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New Homeowner? Time to Get Your Homestead

Published: February 15th, 2019

By: Bradley R. Gould

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Homestead Tax ExemptionFlorida provides a generous property tax benefit to its residents – the homestead tax exemption. There are two significant benefits provided by this exemption:

  1. an annual reduction in ad valorem property taxes assessed on the homestead residence; and
  2. a cap on the value of the homestead residence.

The latter is known as the Save Our Homes benefit and usually ends up being significantly more valuable.

The first benefit of the homestead exemption exempts from all taxation, except for assessments for special benefits, up to $25,000 of the assessed valuation of the permanent residence and contiguous real property. Additionally, another exemption of up to $25,000 is provided on value greater than $50,000. This additional exemption does not apply to school taxes.

In order to obtain the exemption, a homeowner must establish that the residence was their permanent residence on January 1 and file an application with their county’s Property Appraiser by March 1. The homeowner will need to provide information and evidence to support their position that they are a Florida resident and the residence was their homestead as of January 1. Such information includes voter and vehicle registration information, a Florida driver’s license, and for non-citizens, a permanent resident card. Some counties, like Martin County, allow online filing. Martin County residents can apply for the exemption by following this link.

The Save Our Homes benefit caps the annual increase in the assessed value of the homestead residence to the lesser of (i) 3% and (ii) the annual change in the Consumer Price Index. This benefit is portable and can be transferred to a new homestead residence acquired during the following two years.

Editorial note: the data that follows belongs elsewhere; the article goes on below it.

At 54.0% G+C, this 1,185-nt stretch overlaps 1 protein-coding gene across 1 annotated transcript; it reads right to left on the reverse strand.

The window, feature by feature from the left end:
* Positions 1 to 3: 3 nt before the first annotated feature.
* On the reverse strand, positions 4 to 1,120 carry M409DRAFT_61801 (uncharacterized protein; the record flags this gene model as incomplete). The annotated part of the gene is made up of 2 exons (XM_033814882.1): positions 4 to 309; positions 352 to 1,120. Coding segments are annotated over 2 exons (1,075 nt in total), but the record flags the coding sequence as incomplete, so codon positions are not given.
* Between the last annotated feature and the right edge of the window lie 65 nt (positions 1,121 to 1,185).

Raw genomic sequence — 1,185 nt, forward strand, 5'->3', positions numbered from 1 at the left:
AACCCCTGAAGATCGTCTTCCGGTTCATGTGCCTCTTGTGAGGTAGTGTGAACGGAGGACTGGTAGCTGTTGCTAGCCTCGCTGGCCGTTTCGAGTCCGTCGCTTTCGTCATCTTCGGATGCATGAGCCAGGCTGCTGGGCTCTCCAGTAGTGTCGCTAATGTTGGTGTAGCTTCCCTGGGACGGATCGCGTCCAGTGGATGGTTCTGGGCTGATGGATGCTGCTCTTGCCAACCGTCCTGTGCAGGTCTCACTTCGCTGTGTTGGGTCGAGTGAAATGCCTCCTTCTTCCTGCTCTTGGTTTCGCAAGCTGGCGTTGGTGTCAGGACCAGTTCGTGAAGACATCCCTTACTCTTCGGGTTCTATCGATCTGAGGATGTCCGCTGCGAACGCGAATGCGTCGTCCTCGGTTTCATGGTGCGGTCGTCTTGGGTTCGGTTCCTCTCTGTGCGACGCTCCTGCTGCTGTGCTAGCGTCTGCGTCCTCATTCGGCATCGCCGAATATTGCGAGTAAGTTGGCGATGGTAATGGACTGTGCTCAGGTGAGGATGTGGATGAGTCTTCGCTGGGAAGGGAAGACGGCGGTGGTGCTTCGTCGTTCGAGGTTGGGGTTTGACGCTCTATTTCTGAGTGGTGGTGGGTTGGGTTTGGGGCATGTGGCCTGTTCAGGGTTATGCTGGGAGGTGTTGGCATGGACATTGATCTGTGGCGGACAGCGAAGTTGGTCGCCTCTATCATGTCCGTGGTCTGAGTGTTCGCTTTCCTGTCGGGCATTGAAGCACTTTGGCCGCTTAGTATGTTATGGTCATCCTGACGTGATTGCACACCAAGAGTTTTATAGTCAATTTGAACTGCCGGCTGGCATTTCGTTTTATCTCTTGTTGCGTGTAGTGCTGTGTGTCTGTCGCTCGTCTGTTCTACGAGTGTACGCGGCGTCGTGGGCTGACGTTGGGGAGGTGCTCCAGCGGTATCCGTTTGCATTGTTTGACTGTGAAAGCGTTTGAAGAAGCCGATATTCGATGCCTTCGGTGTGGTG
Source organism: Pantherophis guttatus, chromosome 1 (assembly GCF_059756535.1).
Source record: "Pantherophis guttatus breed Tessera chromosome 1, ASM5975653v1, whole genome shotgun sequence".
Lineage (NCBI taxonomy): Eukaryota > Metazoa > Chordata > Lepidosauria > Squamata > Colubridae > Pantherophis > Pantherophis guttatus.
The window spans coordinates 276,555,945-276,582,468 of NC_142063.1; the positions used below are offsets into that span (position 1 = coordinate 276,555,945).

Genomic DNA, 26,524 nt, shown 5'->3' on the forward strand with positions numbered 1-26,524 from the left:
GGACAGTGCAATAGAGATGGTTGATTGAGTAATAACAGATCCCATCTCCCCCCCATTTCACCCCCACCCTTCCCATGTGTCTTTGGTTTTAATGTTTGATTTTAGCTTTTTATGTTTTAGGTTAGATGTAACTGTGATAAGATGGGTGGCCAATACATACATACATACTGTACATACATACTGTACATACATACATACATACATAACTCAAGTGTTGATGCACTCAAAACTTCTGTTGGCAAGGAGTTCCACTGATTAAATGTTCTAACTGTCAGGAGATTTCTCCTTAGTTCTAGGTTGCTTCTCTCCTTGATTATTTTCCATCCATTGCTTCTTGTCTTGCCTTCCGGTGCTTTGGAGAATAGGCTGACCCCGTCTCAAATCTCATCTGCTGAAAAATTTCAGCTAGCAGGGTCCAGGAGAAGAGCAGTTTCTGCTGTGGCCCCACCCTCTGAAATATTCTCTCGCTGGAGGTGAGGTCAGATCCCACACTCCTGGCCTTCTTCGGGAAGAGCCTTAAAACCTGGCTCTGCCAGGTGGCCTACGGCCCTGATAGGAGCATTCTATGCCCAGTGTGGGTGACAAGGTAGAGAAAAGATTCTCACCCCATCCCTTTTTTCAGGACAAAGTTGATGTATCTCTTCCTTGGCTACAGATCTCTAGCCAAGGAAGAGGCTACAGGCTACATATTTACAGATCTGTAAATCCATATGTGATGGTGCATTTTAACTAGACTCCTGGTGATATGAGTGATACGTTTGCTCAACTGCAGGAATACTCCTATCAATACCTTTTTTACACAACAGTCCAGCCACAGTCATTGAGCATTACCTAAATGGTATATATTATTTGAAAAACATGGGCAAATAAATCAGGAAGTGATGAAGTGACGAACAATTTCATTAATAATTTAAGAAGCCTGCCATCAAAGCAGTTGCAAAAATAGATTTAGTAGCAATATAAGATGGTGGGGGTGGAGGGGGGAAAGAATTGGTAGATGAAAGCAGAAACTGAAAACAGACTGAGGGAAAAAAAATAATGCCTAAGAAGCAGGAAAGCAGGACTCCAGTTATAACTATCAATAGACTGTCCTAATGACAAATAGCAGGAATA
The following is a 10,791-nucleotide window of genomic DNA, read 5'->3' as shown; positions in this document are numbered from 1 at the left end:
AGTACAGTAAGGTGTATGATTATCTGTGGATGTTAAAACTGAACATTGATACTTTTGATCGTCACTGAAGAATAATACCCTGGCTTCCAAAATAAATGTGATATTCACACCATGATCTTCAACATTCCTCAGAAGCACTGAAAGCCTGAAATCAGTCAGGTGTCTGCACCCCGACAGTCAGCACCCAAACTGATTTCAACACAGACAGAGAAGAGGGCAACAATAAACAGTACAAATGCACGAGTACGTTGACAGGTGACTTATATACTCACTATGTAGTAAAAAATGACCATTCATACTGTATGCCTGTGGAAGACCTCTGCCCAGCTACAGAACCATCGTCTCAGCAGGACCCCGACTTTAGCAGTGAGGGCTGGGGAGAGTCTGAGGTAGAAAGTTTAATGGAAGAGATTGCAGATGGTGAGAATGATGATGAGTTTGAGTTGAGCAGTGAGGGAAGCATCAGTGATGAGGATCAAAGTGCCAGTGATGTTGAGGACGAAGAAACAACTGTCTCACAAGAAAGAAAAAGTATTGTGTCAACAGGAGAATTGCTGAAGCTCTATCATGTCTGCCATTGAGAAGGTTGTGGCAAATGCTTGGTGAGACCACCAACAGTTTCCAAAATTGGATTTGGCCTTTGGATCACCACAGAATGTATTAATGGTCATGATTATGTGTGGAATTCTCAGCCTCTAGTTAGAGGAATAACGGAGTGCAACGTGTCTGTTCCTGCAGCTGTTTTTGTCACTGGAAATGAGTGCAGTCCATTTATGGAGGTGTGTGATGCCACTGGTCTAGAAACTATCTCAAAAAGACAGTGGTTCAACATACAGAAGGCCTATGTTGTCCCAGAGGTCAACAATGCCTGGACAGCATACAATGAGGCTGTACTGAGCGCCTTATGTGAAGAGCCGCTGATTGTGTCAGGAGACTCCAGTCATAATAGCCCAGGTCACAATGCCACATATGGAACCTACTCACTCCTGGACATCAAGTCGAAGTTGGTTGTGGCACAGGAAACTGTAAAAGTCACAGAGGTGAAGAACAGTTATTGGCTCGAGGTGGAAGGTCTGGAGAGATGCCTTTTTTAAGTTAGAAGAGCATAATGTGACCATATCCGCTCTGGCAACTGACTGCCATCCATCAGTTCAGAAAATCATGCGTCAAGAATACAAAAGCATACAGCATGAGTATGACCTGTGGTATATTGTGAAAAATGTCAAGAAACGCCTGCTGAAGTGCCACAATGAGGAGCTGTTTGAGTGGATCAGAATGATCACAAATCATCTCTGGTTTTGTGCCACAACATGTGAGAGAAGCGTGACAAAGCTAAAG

If a homeowner with an existing homestead residence acquires a new homestead residence and wishes to apply their existing Save Our Homes benefit to their new home, the homeowner must complete Form DR-501T and file it by March 1 with their county Property Appraiser. The Martin County Property Appraiser has provided copies of Form DR-501T and the mailing address on her website, which you can access by following this link.


For questions about the homestead exemption and other tax issues, please contact article author and tax attorney Brad Gould.


To read the other articles in the 2019 Treasure Coast Newsletter Issue I, click the following links:
Can I Inherit Debt?” written by Dana Apfelbaum
Five Phases of the Business Litigation Lifecycle” written by Daryl Krauza
Five Tips for Buying Commercial Property for Your Business” written by Lee Dobbins